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By Richard Pagliaro | Thursday, January 18, 2018

 
Elina Svitolina

The all-Ukrainian clash was more fizzle than sizzle as Elina Svitolina swept 15-year-old qualifier Marta Kostyuk to reach the AO fourth round for the first time.

Photo credit: Mark Peterson/Corleve

A warm embrace at net on a brutally broiling afternoon was the only time 15-year-old phenom Marta Kostyuk came close to Elina Svitolina.

A highly-anticipated all-Ukrainian clash did not live up the hype.

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Largely because Svitolina played with buzz-kill efficiency.

Playing with clarity to beat the heat, Svitolina served 71 percent, pumped five aces and permitted just six points on first serve dismissing Kostyuk, 6-2, 6-2, to reach the Australian Open fourth round for the first time in six Melbourne Park appearances.




Staring down a red-hot opponent eight years her junior, Svitolina played a premium on competing every point and expediency.

“It was a bit strange because you know I’m also 23 years old so I’m pretty young as well,” Svitolina told Tennis Channel’s Jon Wertheim afterwards. “It was strange to play against someone who is much younger than me. I’m happy I could win and played pretty solid.

“I was trying to play as short time as I could and it was quite tough but I expected much tougher just happy that I could finish in two sets and have enough extra time to recover.”




Empowered by her run to the Brisbane title earlier this month, Svitolina raised her 2018 record to 8-0 and remains the bookmakers favorite to break through and win her maiden major.

Oddsmakers stake Svitolina as 9/2 to take the title—ahead of Karolina Pliskova, Caroline Wozniacki, Simona Halep, 2016 champion Angelique Kerber and 2008 titlist Maria Sharapova.

The fourth-seeded Svitolina is one of five women with a shot to seize the world No. 1 ranking by going the distance here. And Svitolina knows she has a very accomodating draw to make that journey to the top a reality.

Svitolina will face a qualifier for the third time in four matches when she takes on Denisa Allertova for a spot in the quarterfinals. The 130th-ranked Allertova lashed 23 winners in a 6-1, 6-4 mauling of Magda Linette.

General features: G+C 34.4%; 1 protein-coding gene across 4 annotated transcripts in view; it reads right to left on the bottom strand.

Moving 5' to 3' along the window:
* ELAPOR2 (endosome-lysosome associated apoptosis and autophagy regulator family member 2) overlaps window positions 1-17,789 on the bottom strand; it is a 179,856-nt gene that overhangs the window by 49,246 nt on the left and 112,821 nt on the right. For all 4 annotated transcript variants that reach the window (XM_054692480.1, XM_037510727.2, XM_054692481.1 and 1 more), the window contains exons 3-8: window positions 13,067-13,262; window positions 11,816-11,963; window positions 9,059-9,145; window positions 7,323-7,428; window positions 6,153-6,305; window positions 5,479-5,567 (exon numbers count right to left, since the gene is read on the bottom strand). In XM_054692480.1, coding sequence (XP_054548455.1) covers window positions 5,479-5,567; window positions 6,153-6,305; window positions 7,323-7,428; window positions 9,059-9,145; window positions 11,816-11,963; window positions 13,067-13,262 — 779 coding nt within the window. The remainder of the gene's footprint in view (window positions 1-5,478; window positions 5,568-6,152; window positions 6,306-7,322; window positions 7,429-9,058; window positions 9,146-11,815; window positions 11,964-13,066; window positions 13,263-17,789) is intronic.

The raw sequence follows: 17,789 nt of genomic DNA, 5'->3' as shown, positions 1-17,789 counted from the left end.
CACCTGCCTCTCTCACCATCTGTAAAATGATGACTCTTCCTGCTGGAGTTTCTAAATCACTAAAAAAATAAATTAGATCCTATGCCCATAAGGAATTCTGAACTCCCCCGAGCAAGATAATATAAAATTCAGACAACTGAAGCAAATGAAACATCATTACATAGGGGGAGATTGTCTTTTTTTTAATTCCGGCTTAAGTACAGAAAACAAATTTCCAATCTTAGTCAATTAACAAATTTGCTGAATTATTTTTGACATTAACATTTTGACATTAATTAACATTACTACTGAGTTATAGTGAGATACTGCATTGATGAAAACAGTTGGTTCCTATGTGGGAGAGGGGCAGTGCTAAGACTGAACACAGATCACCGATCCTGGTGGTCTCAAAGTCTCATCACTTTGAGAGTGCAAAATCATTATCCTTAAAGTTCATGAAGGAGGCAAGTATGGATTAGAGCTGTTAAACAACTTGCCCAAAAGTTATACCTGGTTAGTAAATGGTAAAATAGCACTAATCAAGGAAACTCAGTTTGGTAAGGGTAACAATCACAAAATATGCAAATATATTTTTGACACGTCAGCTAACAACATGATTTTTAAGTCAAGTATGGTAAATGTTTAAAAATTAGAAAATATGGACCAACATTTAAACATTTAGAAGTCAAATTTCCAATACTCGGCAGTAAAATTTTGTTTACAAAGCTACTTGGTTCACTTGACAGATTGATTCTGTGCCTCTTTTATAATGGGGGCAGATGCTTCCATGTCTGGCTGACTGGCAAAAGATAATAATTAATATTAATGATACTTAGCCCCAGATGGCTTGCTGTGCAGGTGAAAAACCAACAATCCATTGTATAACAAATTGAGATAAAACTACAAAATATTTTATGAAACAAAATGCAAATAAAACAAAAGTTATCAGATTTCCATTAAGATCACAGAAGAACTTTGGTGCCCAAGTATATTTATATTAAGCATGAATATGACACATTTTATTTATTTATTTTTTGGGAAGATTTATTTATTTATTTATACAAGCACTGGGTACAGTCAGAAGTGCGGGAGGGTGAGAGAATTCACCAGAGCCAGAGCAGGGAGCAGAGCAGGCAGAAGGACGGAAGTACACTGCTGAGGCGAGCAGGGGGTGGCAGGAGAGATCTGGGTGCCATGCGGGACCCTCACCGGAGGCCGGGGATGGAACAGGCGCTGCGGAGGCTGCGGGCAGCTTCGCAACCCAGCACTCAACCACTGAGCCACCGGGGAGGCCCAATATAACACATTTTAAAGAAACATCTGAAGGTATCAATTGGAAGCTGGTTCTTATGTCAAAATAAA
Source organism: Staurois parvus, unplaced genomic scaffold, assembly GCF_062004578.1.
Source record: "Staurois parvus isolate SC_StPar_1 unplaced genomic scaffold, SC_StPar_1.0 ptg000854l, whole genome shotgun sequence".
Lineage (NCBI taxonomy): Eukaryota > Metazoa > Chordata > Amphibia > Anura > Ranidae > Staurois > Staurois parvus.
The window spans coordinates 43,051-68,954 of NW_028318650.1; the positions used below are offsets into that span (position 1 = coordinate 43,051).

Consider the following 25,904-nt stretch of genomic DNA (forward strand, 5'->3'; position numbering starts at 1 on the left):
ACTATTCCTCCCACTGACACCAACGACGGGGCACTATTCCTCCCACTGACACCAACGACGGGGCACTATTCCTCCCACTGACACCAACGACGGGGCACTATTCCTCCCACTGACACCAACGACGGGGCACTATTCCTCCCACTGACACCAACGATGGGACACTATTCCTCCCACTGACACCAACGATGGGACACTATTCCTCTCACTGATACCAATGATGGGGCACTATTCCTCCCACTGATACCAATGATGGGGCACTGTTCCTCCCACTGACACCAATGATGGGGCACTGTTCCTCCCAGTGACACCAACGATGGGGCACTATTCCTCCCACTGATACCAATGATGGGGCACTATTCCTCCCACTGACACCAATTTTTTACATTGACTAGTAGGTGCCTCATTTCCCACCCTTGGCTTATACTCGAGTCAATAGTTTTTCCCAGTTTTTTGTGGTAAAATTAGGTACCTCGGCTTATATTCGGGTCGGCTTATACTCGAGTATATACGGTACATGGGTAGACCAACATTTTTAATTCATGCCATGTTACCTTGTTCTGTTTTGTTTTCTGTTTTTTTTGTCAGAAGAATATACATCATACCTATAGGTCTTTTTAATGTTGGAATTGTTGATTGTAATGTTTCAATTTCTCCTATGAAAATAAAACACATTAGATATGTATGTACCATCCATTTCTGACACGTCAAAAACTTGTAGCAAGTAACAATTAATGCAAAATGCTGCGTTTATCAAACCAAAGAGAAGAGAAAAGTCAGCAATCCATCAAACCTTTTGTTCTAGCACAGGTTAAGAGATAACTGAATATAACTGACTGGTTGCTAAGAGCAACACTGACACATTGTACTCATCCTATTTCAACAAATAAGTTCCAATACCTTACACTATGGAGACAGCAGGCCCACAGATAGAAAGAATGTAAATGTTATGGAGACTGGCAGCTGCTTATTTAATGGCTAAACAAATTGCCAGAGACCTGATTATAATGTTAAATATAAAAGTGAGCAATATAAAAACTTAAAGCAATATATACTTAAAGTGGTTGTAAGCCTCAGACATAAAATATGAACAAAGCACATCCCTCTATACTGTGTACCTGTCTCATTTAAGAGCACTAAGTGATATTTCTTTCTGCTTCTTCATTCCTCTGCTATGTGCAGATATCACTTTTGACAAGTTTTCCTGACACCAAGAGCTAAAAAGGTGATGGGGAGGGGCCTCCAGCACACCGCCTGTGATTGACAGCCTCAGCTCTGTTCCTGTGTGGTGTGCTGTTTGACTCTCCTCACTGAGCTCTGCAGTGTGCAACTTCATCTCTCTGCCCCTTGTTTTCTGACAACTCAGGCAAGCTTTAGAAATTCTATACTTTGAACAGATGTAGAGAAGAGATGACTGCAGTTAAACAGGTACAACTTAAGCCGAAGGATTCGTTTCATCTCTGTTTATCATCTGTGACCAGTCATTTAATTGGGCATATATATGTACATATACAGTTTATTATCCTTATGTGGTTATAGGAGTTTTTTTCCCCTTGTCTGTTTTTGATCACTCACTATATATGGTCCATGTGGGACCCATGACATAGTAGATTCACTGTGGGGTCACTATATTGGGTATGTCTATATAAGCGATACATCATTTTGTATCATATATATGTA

Talented qualifier Kostyuk was riding an 11-match winning streak at Melbourne Park—including her victories capturing the 2017 junior title and her qualifying victories—and surged through seven straight points to start today’s all-Ukrainian clash.

The pair exchanged breaks to open before Kostyuk’s serve went on the blink. Crashing her fifth double fault into net, Kostyuk confronted a third break point. Pouncing on a second serve, Svitolina took charge with a rousing return then ripped a forehand breaking for 4-2.

Kostyuk clanked her sixth double fault to face triple set point. Taking a return on a rise, Svitolina knocked the teenager back with biting drive banging out her third break to take the 29-minute opener.

The Kostyuk serve is a smooth motion, but she sometimes struggles to control the sec-1, 6ond serve. The junior champion plays quickly on serve—refreshing in today’s tennis when towel trips can be players’ pacifiers—and when she’s down she has a tendency to rush through service games. A meager 33 percent first-serve percentage certainly did not help matters, but Kostyuk is a player with great promise because she can play from anywhere on the court and is adept at carving out angles.

Moving the ball side-to-side to keep her compatriot moving, Svitolina surrendered just four points in her final three service games of the set.

Inexperience cost Kostyuk the opening break of the second set. Svitolina shrewdly played down the middle, even mixing in a slice forehand, coaxing Kostyuk into spraying an over-ambitious forehand. Kostyuk possesses fluid and forcing groundstrokes, but forced the issue trying to shorten point. Netting a drop shot, she slapped a ball into the court in an outburst reminiscent of a young Vera Zvonareva as Svitolina broke for the fourth time.

All the work Svitolina has put into strengthening her serve was on display in the second set. She probed all corners of the box permitting just two points in three service holds extending to 4-1.

Slashing a 110 mph ace down the middle—her fifth of the match—helped Svitolina stamp her third love hold for 5-2.

When the skittish Kostyuk spun her ninth double fault into the net, Svitolina was through to her first Australian Open fourth round in 59 minutes.


 

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